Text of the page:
Education Minister Tim Crookall MHK represented the Isle of Man at the second Edinburgh International Culture Summit at the Scottish Parliament last week.
The Isle of Man was one of 25 international government delegations brought together with speakers, arts leaders and culture experts from across the world.
According to a statement from the Scottish Parliament, the event has been ‘hailed as a great success by participants and delegates, and recognised as a truly global collaboration on the current day role of culture and the arts’.
The programme featured a line-up of speakers including Nandi Mandela, businesswoman and grand-daughter of Nelson Mandela; Benjamin Barber from the City University of New York, Danielle Cliche, UNESCO - Secretary on Promotion of the Diversity of Cultural Expressions, and Simon Anholt, the world’s leading authority on national image and reputation, and a world leader on ultra-wide scale human engagement.
A plea was heard over the three-day summit for recognition of the importance of the arts and cultural contribution to society. In particular there was a call for culture to be placed at the centre of government policy making and a more unified voice for the arts across the world.
Mr Crookall said: ‘I welcomed the opportunity represent the Isle of Man at such a high-profile gathering of Culture Ministers and culture and arts experts from around the globe.
‘I had really positive discussions with Nandi Mandela; Tricia Marwick, presiding officer of the Scottish Parliament; Illugi Gunnarson, Iceland’s Minister for Education, Science and Culture; Jean Kapata, Minister for Arts and Culture from Zambia; Aileen McKechnie, director of Culture and Heritage Scotland; Joanne Orr, director of Museums Scotland and Alistair Carmichael MP, Secretary of State for Scotland.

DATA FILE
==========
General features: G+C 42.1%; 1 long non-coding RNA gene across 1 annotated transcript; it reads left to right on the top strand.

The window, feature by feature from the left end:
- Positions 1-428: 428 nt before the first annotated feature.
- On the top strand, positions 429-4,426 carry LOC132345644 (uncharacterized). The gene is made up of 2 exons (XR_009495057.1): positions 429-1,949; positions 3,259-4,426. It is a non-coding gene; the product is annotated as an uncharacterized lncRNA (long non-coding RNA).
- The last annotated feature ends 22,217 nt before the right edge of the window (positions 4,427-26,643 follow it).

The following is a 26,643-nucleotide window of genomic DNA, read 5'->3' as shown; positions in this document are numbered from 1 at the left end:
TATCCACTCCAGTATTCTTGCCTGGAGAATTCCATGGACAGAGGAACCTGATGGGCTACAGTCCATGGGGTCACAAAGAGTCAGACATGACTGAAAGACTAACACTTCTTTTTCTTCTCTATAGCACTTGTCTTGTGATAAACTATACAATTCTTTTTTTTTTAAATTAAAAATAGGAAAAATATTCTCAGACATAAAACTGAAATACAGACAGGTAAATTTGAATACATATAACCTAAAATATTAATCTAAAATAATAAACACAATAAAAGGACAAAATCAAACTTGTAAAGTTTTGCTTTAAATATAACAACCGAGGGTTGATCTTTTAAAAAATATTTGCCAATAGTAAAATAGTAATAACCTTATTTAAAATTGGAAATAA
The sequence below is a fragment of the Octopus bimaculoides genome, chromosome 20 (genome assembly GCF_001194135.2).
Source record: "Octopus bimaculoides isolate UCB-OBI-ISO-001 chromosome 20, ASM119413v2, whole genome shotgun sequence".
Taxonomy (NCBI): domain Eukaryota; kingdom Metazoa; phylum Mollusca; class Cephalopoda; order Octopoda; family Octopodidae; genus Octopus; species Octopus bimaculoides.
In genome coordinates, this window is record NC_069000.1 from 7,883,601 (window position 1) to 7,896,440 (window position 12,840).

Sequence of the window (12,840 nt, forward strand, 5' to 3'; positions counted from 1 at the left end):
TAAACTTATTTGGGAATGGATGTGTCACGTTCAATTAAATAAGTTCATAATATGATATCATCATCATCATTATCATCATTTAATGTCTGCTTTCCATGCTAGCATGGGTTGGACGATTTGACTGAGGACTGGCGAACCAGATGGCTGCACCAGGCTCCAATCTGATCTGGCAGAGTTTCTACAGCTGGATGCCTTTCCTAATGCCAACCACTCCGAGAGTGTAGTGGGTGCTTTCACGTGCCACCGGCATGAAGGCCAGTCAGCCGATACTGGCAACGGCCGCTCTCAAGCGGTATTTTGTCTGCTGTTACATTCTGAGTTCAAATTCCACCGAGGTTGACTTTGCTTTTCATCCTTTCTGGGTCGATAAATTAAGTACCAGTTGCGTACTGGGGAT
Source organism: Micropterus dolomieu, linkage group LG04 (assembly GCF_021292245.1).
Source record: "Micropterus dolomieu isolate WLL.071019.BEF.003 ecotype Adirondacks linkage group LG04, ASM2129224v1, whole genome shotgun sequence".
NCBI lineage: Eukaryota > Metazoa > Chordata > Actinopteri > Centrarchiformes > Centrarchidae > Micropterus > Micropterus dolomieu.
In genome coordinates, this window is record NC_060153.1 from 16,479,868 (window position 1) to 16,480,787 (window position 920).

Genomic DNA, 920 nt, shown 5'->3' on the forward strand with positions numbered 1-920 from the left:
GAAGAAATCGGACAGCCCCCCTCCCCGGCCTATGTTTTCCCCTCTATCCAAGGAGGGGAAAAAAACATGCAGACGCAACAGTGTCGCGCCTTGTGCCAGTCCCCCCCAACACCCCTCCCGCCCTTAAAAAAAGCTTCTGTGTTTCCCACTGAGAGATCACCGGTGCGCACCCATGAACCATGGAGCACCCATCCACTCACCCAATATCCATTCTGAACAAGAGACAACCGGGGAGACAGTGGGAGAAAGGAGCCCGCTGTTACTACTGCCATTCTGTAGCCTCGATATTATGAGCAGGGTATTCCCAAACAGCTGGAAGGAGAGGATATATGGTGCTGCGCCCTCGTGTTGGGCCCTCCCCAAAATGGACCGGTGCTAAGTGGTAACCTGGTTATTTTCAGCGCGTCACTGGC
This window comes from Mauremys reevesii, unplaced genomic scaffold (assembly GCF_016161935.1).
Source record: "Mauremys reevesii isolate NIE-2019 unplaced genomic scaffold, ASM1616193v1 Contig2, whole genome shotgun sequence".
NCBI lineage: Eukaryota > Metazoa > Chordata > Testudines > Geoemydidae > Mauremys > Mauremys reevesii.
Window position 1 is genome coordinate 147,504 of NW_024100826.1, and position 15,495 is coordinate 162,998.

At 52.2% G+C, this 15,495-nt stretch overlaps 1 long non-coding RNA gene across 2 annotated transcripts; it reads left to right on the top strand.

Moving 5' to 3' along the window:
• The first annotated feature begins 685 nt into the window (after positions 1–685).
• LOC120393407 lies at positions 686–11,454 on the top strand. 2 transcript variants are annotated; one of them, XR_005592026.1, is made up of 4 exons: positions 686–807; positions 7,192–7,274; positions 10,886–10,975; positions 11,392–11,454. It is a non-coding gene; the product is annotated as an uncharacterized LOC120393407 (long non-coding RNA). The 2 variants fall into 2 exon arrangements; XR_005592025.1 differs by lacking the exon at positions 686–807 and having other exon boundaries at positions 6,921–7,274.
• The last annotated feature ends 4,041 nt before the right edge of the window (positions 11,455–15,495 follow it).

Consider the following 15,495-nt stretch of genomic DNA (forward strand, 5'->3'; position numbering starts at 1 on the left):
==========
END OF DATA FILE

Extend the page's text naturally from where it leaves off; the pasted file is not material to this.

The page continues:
‘I hope we will be able to further these links among all nations.
‘There is a demonstrated correlation between having a strong, positive cultural identity and attracting business investment, so I was pleased to take part in discussions on the importance of culture for the economic success of a country.
‘A British Council survey has shown positive influences on a country’s ‘cultural attractiveness’ include not only the presence of culture and historic attractions but also its countryside and landscape, its people and a reputation for being safe, all attributes of the Isle of Man.’
Sir Jonathan Mills, director of the Edinburgh International Festival and programme director of the Edinburgh International Culture Summit, said: ‘The theme of the 2014 summit has been somewhat provocative.
‘At a time when economic systems have become forces unto themselves, and struggle to be perceived as either transparent or trustworthy, the thought that the creative outpouring of our civilisations might fill such an ethical vacuum and become a currency of trust seems appropriate, if a little confronting.
‘The Edinburgh International Culture Summit is hosted by a city in which, for almost seventy years, cultural relationships of a most diverse and intense kind have been initiated and nurtured. I hope that from this summit there will emerge a series of practical recommendations that are sensitive, sensible, and above all achievable.’